Sunday, October 19, 2008

Back Into The Maw

Now with vitamin-packed Add Ons.

For the last week and a half, I've been away from blogging, unioning and everything else work related (and kudos to Jeff M. for posting in my absence.)

Mostly I've been around a lot of retirees on a cruise ship. Care to guess what one of their chief preoccupations is? (It ain't shuffle board ...)

Response to the financial world’s meltdown runs the gamut among ... retirees or those near retirement. Some, though concerned and economizing, have held steady and continued to maintain their balanced portfolios.

Others ...restructured their holdings six months or even a year ago, anticipating problems.

Still others could not bear to see their nest egg rattled by the topsy-turvy market and cut sharply on their stockholdings. Many recall the lessons learned as children of Depression survivors ...

The first three seventy-somethings I met remarked how they were ... ah ... concerned about having enough to see them through retirement. ("We had 60% in stocks and for percent in bonds and without doing anything we now have 60% in bonds and 40% in stocks. Wow.")

But shrinking retirement portfolios are just one part of today's world. For those of us working in the entertainment industry, there's the nerve-jangling reality about what the Conglomerates that Rule Us will next do:

... Companies, many of whom had already begun trimming costs during the writers strike and earlier stages of the decline, are taking a hard look at their operations. Among the retrenchments: Paramount said it would trim its slate 20% to 20 pics a year, and 25 employees, to meet targets set by parent Viacom. Disney has put its makeover of Fantasyland at Walt Disney World's Magic Kingdom in Florida on hold, and J.P. Morgan has suspended efforts to raise DreamWorks coin for now ...

The animation sector of the business, both theatrical and television, has a long gestation period before product hits the marketplace. Balanced against the robust box office performance of theatrical animation are the long lead times and high costs. My educated guess is that there are just now lots of execs who tense up at the prospect of greenlighting projects that will cost $150 million (and more) and take three to five years start to finish, if they're lucky.

Lastly, there are upcoming and ongoing negotiations to be completed. Back east, I heard about the Screen Actors Guild negotiation committee punting to SAG's national board abot whether to authorize a strike vote of not. And this morning I read this:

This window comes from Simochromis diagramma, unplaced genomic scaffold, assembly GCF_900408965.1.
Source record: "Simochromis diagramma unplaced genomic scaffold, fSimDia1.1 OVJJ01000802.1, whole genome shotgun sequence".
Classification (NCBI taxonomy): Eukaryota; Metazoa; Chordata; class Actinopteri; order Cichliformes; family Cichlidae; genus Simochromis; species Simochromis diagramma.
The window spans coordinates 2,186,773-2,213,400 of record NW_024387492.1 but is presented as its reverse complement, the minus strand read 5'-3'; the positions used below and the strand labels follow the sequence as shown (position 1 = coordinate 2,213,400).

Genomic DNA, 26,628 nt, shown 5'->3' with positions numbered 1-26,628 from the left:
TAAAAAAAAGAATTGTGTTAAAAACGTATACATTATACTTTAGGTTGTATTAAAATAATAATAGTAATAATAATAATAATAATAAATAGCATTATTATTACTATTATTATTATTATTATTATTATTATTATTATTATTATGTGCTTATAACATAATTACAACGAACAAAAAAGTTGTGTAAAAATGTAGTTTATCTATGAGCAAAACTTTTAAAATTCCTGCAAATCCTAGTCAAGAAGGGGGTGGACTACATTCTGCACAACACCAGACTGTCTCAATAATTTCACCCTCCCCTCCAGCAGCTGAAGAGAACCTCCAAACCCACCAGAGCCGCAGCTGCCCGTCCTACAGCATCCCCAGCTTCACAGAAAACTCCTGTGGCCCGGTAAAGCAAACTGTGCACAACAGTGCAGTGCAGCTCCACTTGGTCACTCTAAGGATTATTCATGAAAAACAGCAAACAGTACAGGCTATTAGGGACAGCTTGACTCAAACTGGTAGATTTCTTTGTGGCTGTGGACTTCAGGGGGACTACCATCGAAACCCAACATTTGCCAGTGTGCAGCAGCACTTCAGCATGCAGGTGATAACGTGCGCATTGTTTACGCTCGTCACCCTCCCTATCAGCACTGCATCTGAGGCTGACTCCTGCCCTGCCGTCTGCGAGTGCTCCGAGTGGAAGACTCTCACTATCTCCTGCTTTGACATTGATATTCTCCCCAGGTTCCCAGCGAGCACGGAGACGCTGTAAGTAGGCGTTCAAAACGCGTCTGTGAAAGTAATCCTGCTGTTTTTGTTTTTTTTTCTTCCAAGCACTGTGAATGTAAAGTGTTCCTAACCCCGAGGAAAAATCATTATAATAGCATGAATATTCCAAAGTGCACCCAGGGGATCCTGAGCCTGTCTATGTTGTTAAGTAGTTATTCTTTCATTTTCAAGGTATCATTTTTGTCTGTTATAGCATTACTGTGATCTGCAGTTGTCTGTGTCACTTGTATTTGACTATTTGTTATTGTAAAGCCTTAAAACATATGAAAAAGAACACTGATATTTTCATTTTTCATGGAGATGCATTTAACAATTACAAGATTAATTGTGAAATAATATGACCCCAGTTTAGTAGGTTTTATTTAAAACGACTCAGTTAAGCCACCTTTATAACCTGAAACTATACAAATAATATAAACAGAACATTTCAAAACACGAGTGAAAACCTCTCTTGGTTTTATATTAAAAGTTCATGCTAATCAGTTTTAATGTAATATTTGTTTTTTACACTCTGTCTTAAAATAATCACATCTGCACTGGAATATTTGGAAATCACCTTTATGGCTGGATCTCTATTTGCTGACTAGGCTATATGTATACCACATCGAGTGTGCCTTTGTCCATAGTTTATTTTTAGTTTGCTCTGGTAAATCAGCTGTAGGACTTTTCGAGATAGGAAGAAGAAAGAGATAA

Leaders of the Screen Actors Guild have recessed for the night without deciding on whether to ask members for a strike authorization.

SAG's national board will re-convene at 8 a.m. Sunday in Los Angeles ...

SAG's negotiating committee recommended that the national board seek a strike authorization two weeks ago.

It's not only movie execs who are tense. It can't be any walk through the daisies for a SAG officer right now ... or any union officer. Anyone think union rank and file are in a mood to hit the bricks and shut the movie industry down? In the midst of a financial tsunami? With their savings and retirement accounts melting away?

Don't think so.

In the next few days, SAG will have to make some hard decisions and deal with the studios, networks and the gale that is whipping around all of us. In the next few months, The IATSE and all its varied unions and guilds (us included) will have to sit down at the long oak conference table and hammer out new contracts that will carry us through the next few years.

Gonna be interesting. Gonna be real interesting. On every level.

Add On: What the hey. From the time I started writing this, to the time I posted it, SAG's board voted to go for the Big Enchilada.

Like people who have to work for a living aren't in enough deep crapola already. Now we might get a second strike?

Add On Too: Richard Verrier of the L.A. Times writes this piece, saying that it's Yes to a mediator, and MAYBE to a strike vote if the arbitration idea goes south:.

... the deepening recession has made the prospects of obtaining a strike authorization from members increasingly dim, and some board members fear that failing to muster the necessary votes for strike authorization would further weaken a union that has few remaining options.

You think?


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